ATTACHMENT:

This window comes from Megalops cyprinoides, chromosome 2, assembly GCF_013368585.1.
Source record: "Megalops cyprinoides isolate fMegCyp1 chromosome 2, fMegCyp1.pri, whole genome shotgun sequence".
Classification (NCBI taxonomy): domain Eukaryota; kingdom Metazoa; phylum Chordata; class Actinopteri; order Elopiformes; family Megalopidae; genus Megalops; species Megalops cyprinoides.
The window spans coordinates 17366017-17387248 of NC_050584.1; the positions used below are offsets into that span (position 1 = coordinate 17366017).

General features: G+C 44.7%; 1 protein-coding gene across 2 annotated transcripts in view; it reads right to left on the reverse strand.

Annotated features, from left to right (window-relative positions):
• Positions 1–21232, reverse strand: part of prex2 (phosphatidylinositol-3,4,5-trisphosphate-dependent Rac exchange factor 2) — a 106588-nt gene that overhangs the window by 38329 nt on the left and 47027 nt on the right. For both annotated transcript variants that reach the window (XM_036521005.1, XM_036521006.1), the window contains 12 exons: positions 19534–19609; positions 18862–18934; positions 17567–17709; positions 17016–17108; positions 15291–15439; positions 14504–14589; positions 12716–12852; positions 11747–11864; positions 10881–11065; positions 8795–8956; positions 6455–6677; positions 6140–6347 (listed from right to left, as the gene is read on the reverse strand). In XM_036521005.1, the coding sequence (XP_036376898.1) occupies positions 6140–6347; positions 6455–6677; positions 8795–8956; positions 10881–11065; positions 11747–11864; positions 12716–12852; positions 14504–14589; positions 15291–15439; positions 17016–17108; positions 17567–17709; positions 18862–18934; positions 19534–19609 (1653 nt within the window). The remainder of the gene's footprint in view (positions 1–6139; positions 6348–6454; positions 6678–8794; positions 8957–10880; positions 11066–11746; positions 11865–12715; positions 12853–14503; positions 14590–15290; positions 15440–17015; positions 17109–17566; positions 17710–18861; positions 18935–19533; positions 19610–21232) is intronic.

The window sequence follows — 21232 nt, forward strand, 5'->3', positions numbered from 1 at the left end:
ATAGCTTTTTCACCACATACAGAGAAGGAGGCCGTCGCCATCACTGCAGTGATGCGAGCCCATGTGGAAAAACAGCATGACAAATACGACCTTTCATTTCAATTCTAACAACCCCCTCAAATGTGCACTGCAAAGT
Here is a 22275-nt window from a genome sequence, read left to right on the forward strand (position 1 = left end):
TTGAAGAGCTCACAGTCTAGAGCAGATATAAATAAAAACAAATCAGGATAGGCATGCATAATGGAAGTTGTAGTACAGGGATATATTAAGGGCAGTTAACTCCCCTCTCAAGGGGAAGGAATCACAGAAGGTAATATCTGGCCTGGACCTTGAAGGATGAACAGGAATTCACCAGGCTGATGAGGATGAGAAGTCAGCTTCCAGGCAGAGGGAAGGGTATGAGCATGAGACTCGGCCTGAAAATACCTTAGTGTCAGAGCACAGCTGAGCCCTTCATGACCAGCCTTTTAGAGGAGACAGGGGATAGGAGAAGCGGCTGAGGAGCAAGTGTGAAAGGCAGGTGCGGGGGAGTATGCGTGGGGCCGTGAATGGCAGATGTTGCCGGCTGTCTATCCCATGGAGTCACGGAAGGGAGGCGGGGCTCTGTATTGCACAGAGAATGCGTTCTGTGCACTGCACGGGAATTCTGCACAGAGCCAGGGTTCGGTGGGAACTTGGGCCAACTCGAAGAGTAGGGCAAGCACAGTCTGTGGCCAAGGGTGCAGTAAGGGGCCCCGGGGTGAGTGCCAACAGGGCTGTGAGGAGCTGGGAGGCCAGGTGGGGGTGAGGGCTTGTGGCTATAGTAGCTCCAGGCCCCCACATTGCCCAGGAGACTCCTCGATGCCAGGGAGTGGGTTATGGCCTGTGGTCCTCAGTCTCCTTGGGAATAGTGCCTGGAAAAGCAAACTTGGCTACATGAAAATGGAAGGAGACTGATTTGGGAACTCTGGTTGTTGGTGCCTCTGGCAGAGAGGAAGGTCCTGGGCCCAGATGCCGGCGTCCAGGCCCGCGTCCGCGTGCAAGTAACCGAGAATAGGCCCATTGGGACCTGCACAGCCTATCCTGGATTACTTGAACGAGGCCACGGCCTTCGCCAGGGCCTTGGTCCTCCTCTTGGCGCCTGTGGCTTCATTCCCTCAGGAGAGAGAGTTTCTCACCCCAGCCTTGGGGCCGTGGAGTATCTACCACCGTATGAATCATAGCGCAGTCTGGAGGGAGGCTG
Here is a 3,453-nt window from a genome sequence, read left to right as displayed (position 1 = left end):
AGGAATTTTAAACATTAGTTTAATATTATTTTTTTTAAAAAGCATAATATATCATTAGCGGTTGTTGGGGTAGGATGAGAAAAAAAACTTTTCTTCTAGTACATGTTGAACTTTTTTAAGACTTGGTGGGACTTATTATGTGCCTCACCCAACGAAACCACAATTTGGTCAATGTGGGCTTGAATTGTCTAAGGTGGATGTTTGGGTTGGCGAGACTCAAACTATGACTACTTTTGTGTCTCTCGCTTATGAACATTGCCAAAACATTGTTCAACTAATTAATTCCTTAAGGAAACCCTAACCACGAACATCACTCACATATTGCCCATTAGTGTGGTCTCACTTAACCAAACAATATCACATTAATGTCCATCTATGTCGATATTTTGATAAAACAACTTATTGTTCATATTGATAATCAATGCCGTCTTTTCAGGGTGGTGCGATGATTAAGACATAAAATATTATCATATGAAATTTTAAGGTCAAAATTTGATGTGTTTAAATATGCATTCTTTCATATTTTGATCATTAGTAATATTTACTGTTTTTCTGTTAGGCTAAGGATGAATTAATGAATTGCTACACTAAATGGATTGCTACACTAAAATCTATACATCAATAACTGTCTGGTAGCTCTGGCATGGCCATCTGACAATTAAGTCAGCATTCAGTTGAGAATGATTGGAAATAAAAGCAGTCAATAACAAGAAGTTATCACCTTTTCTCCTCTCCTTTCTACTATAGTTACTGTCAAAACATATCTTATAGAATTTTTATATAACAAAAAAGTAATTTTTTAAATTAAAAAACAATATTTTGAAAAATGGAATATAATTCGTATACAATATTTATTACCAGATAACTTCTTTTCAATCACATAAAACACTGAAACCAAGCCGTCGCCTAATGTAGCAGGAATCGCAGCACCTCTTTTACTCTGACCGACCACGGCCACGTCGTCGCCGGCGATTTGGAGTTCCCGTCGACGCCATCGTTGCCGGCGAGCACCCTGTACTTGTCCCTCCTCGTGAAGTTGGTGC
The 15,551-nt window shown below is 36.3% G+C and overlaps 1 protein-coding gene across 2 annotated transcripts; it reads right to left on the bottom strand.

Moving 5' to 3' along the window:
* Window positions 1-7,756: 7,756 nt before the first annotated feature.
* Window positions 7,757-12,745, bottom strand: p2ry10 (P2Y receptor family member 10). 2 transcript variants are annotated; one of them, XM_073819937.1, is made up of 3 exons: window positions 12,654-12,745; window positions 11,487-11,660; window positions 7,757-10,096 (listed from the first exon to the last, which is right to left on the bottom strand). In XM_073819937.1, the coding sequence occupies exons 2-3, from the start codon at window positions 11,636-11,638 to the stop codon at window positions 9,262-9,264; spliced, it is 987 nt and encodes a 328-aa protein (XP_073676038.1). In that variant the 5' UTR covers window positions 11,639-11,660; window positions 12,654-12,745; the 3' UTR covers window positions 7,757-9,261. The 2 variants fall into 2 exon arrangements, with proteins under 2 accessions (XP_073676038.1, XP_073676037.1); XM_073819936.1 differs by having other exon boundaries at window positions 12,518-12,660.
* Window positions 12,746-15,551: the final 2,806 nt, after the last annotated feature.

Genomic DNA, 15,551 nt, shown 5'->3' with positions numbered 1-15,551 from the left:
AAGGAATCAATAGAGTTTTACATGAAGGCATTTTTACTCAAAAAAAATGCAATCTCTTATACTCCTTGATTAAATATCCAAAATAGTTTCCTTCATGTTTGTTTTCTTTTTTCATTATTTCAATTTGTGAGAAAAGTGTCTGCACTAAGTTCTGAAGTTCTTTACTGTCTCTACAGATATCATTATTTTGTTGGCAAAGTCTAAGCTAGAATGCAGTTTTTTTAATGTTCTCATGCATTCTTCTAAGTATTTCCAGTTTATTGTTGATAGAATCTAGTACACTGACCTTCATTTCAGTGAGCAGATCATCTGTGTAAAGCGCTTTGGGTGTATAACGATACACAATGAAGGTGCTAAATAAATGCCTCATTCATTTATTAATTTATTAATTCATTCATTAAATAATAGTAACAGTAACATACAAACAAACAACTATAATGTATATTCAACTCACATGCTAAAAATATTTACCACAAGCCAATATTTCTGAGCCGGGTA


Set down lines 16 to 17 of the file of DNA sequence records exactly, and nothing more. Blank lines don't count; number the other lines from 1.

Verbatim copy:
* Window positions 1-7,756: 7,756 nt before the first annotated feature.
* Window positions 7,757-12,745, bottom strand: p2ry10 (P2Y receptor family member 10). 2 transcript variants are annotated; one of them, XM_073819937.1, is made up of 3 exons: window positions 12,654-12,745; window positions 11,487-11,660; window positions 7,757-10,096 (listed from the first exon to the last, which is right to left on the bottom strand). In XM_073819937.1, the coding sequence occupies exons 2-3, from the start codon at window positions 11,636-11,638 to the stop codon at window positions 9,262-9,264; spliced, it is 987 nt and encodes a 328-aa protein (XP_073676038.1). In that variant the 5' UTR covers window positions 11,639-11,660; window positions 12,654-12,745; the 3' UTR covers window positions 7,757-9,261. The 2 variants fall into 2 exon arrangements, with proteins under 2 accessions (XP_073676038.1, XP_073676037.1); XM_073819936.1 differs by having other exon boundaries at window positions 12,518-12,660.